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No error to let a Defendant in a Federal criminal trial represent himself if he chooses

Gerti Muho’s scheme led to his conviction of bank fraud, wire fraud, aggravated identity, money laundering, and a 264-month sentence in federal prison. In this appeal he claimed that the district court should have reinstated his court appointed counsel despite his having invoked his right to self-representation. He also claims the trial court should have granted his request for court issued subpoenas, and the trial court erred by enhancing his sentence.

Muho worked for an investment firm “FAM” which gave him a position allowing him access to the personal information of the firm’s employees. After he left the firm, he created and used fraudulent documents purporting to reestablish his authority with the firm and then take control of one of FAM’s entities using a shell company he created. He was able to convince a bank, HSBC-Monaco, that he had legal authority to execute financial transactions on behalf of one of the subsidies and incuduced the bank to wire transfer over $2 million from the firm’s subsidy account to an account Muho controlled in another bank.

The appeals court rejected his claim that the trial court should have overridden his waiver of right to counsel.   At his trial, Muho clearly invoked his right to represent himself. Muho repeatedly reaffirmed his desire to continue representing himself after indications he was unsure about that decision. The appeals court determined that to reverse the conviction after affirming he wanted to represent himself would contradict a “nearly universal conviction, on the part of our people as well as our courts, that forcing a lawyer upon an unwilling defendant is contrary to his basic right to defend himself if he truly wants to do so.”

He also had a right an indigent defendant to have the trial court issue witness subpoena at government expense if the witness is a necessary to an adequate defense. The court upheld the trial court’s denial of his request to issue witness subpoenas to both witnesses because Muho failed to meet his burden of showing the relevancy and necessity of the requested testimony. He did not give the trial court any facts to support certain conclusions he anticipated the witness would make, and he did not indicate how the evidence would be relevant or admissible of hearsay objections.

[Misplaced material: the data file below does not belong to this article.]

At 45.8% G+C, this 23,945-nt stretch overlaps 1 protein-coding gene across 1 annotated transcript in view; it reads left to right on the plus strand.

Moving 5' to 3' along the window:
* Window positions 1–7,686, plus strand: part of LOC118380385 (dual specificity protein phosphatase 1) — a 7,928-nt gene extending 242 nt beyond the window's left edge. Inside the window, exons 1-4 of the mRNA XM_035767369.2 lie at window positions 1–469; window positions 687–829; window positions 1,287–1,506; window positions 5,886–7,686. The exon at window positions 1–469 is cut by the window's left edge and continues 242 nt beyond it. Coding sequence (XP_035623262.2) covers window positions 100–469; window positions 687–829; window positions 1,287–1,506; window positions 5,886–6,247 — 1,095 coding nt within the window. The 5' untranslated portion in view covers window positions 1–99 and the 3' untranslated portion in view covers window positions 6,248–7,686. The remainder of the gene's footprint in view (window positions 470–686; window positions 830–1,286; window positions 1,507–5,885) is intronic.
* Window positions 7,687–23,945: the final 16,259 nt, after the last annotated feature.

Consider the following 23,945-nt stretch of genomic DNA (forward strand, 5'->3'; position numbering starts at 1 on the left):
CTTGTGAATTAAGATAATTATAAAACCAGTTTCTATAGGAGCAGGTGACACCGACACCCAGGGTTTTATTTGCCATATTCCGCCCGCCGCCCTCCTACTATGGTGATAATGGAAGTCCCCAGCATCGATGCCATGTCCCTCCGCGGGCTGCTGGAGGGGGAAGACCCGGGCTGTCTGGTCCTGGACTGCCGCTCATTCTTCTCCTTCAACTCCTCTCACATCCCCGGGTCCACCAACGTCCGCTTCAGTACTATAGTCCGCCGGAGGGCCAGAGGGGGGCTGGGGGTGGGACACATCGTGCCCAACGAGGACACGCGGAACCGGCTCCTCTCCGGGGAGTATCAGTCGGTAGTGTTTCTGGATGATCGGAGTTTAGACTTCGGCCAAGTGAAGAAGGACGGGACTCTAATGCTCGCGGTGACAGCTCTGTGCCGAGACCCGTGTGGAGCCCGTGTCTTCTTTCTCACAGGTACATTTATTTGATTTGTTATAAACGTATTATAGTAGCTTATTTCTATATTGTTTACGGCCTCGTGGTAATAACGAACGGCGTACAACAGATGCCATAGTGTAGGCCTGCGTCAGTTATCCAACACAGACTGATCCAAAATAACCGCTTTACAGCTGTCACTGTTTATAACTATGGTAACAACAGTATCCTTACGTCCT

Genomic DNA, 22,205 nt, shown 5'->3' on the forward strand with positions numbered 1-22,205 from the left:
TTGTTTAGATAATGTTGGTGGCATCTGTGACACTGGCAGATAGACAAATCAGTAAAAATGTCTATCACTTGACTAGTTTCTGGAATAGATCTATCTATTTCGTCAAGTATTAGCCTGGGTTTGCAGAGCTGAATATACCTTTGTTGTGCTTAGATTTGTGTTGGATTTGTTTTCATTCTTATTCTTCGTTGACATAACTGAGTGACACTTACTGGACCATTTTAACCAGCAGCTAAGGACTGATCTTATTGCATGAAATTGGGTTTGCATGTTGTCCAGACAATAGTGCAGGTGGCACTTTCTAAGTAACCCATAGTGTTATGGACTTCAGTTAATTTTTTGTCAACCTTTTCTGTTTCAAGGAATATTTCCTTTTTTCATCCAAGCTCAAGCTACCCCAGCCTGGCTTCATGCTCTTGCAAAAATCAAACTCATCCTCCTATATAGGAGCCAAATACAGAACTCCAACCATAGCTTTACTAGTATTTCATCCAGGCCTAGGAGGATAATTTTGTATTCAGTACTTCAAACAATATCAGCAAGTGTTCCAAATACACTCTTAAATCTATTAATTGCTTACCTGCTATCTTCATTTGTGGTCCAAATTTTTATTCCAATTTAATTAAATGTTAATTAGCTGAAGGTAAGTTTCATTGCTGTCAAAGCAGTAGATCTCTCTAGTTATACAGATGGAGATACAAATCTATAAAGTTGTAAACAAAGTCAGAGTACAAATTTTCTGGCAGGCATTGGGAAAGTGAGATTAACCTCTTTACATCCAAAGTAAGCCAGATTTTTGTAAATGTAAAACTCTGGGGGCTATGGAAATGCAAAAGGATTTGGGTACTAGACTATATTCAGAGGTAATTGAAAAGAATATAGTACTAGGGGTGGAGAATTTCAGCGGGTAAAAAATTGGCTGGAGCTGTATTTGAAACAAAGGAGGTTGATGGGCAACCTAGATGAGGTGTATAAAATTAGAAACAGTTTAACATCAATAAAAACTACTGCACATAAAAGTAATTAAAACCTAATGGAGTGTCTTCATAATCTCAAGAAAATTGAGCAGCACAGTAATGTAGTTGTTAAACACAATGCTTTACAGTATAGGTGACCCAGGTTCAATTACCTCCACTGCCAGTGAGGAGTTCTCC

Muho also challenged a two-level enhancement in the calculation of his federal sentence under the guidelines. The relevant provision increases the guidelines by two levels when the defendant derived more than $1 million in gross receipts from one or more financial institutions as a result of the offense. Muho claimed that the account he stole from belonged to the depositor and was not owned by HSBC-Monaco. He argued the enhancement should not apply because the bank did not have unrestrained discretion to alienate its depositors’ funds.

The appeals court rejected this argument since the property was held by the financial institution for a depositor. As long as the financial institution was the source of the property and was victimized by the offence conduct, the conduct meets the language of the guidelines, which requires that the gross receipts be derived from a financial institution that were a result of the offense. Money deposited in a bank by a third-party depositor involved property rights by the bank.



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